The Rivers are all inside their banks, water & air temperatures are perfect. Avoid the brightness of mid day (2 PM). Many hatches are currently taking place at all the rivers. Some on again off again rain is in the area this week, but if it doesn't flood the rivers, fishing around the storm and you should get good results. The big hexes are in the air. Be ready for your big trout opportunity.
The Brown Trout menu is the most complicated to us. He is the real match the hatch trout. If your dry fly does not have a presence on the river count him out. The Brown is coy, aggressive, sneaky, and selective among other things. His feeding range, temperature wise, is up to 68 F. He is less apt to feed recklessly in the brightest part of the day. His smudge or swirling take you can almost miss.
You may catch big browns in mid-day on small streams but the fly is going to have be a streamer fished deep in log jams and under cut banks in deeper water. However the dry fly in the pattern of that day's hatch can get them up. The 8-12 inch Brown will feed with its cousins the Brook and Rainbow Trout. He will still be in the tougher cover but he is there to be caught.
My technique with the Brown, as previously mentioned, is the "hustle". Problem is if you just happen to trick a 16 inch Brown you better be fast on the "hustle" or you will be tying on a new fly, angry with your missed opportunity. Browns of all sizes lurk in the smallest of streams year 'round in northern Michigan, be ready to fight one; it is a challenge. Rainbows and Brook Trout make up 90% of your takes in the smaller streams so that 10% Brown strike can catch you off guard. I have missed so many big Browns, due to its strength, size and surprise, it is almost comical. Big Browns that come up for a Adams Para # 14 or 16 just tear up my rig. Patience is needed in fishing the Brown. If you know he's in a hole repeatedly casting you fly can eventually bring him up. However, knowing what to present is important (match the hatch) and Royal patterns rarely work with him.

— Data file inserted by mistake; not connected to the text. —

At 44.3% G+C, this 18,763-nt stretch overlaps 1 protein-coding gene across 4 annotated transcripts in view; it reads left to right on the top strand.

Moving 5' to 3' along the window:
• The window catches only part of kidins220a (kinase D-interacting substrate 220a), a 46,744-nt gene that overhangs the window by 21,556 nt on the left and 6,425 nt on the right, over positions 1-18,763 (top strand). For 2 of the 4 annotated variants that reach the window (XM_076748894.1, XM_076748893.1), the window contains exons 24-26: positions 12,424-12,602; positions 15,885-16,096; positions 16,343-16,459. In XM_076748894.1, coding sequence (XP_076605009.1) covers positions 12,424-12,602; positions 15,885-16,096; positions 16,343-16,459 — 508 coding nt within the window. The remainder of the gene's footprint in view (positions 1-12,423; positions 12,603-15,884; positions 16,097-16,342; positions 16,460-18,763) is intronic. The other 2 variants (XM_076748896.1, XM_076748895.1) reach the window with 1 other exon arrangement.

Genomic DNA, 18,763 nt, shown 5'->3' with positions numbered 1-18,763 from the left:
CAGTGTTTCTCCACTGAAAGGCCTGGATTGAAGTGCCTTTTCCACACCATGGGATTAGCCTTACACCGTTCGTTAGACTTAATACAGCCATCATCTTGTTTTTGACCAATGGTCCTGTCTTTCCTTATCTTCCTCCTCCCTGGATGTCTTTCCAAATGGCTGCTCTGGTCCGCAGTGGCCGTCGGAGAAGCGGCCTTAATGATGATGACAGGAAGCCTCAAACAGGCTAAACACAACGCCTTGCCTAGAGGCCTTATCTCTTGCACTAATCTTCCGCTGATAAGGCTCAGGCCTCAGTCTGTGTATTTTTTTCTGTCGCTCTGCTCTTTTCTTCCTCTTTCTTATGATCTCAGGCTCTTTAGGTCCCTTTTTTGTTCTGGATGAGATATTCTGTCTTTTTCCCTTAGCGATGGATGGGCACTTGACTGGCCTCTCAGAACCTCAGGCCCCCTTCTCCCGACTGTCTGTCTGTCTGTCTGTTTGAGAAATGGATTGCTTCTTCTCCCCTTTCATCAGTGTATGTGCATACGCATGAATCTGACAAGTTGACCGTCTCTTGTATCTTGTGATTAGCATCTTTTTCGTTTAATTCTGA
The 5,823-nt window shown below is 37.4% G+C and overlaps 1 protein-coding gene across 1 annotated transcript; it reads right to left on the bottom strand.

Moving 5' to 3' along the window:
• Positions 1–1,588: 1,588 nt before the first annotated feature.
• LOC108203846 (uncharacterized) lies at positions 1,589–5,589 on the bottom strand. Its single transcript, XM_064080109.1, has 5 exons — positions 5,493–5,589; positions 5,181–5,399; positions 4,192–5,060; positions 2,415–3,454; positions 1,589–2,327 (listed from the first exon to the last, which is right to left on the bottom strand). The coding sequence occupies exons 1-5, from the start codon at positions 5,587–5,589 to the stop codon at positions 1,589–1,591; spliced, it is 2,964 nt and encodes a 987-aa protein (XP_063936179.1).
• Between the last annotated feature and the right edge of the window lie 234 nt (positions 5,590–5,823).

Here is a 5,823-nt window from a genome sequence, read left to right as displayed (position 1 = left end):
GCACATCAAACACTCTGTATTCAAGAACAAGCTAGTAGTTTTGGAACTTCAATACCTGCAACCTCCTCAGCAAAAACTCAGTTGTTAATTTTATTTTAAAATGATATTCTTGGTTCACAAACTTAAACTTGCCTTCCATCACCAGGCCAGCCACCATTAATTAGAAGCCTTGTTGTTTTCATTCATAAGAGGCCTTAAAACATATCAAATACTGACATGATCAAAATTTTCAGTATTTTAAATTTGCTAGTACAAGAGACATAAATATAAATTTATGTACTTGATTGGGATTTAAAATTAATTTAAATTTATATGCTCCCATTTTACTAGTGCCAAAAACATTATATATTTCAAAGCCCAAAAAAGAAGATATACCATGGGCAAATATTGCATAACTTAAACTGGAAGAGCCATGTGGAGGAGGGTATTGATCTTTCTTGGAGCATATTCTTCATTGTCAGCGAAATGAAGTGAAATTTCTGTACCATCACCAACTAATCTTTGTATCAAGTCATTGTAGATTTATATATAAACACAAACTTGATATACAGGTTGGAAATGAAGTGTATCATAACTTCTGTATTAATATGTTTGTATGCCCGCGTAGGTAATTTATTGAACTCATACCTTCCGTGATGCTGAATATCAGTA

The Brown has one down side, he can attain such a large size then rule a stretch of the river as to chase away or eat all the rest of the trout. I have holes that after many years suddenly becomes trout-less...a big Brown is in there.
The silver with red stripe of the Rainbow, the purple and orange spots of the Brook are beautiful, so when the golden Brown Trout does hit his coloration is startling. The golden coloration and spots is as beautiful as any trout.
Richard and Jim
Letting you know current conditions and best approaches.